Anna Gauto, editor at “forum Nachhaltig Wirtschaften”, spoke to Pavan Sukhdev and Florian Haller on advertising and sustainability. Pavan Sukhdev is a former manager at Deutsche Bank and founder of the “Corporation 2020” sustainability campaign. Florian Haller is CEO of the largest independent advertising agency in Europe, the Serviceplan Group. Both will speak at SusCon 2012 in Bonn.
Anna Gauto: Advertising does whatever you ask of it. Is advertising blameless?
Florian Haller: Advertising is not blameless. It is responsible for how a brand is perceived. Our task is to support and guide it with this in mind. For this reason, advertising cannot be blameless.
Pavan Sukhdev: Advertising is certainly not blameless. Advertisers like to think of themselves as experts, who cater only to the needs of their clients. In order to break through the system of reckless consumption, however, both advertising agencies and the companies they represent must consider the message they are sending out.
Today, companies are effectively adopting the concept of sustainability for advertising purposes. How has sustainability become a sign of a company’s prestige?
Haller: The trend towards a sustainable way of living comes from people, not companies. Well-managed brands are using this desire for sustainability as a business opportunity.
Sukhdev: We have numerous hard-working writers, scientists, entrepreneurs and citizens to thank for the fact that environmental issues have become so prevalent. How the term sustainability has become so popular, however, is a mystery to me. It is often used incorrectly. It actually describes activities which have been practised for centuries. Companies must be able to account for any claim to being sustainable. This is why the standardisation and regulation of ratings, rankings and seals of quality is necessary.
Cigarette advertising shows that selling well does not automatically mean selling something good. Does advertising need a conscience?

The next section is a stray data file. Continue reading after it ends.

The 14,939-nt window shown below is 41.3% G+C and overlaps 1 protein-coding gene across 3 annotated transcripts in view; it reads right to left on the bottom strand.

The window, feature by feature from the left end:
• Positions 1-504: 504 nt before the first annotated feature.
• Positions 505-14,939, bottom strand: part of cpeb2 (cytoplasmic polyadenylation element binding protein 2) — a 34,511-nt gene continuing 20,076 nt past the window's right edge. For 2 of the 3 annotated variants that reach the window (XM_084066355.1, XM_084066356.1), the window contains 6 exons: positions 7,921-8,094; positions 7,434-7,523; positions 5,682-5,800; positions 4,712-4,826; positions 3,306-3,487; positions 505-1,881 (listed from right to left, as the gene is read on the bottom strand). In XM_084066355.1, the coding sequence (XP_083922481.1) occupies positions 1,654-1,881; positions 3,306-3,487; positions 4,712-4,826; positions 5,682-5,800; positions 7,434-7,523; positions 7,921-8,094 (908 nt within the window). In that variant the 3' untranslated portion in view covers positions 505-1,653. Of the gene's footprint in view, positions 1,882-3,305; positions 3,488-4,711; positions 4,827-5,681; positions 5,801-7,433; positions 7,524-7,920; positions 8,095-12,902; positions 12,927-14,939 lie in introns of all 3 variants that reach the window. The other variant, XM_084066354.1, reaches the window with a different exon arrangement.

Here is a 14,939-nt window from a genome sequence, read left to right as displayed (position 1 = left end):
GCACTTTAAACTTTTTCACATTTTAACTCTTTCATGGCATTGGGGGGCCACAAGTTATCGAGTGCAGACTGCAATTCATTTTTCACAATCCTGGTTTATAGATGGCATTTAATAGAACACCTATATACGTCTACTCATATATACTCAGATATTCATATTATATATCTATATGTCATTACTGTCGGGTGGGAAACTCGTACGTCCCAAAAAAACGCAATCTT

Haller: Advertising per se is an instrument which can be used in many different ways. For this reason, advertising as such is neither moral nor immoral. Advertising is, however, a powerful instrument, which can be used to turn a moral concept into a business opportunity.
Sukhdev: Advertising does need a conscience, but we shouldn’t leave it to the industry alone to develop it. We need to ask ourselves which advertising techniques are excessively misleading and what sort of information should be included on product packaging.
There is an increasing demand for ecological products. Has consumer behaviour changed advertising or is it the other way round – has advertising influenced consumers?
Haller: I don’t think we can overestimate the influence of advertising. The need for sustainability has been shaped by reports on climate change and wildlife conservation as well as numerous food scandals. For two years we have been using the Sustainability Image Score to investigate which companies in Germany are perceived as sustainable. This allows us to determine how the public perception of a company’s sustainability affects its brand value and therefore its corporate success. One important finding is that companies should not only use the opportunity to put sustainability into practice, but to discuss it intensively and professionally, at the same time winning over consumers. They must practise what they preach.
Sukhdev: When it comes to the ever more popular topic of sustainability, consumers have far more influence over advertising than the other way round. One should encourage the other. Read more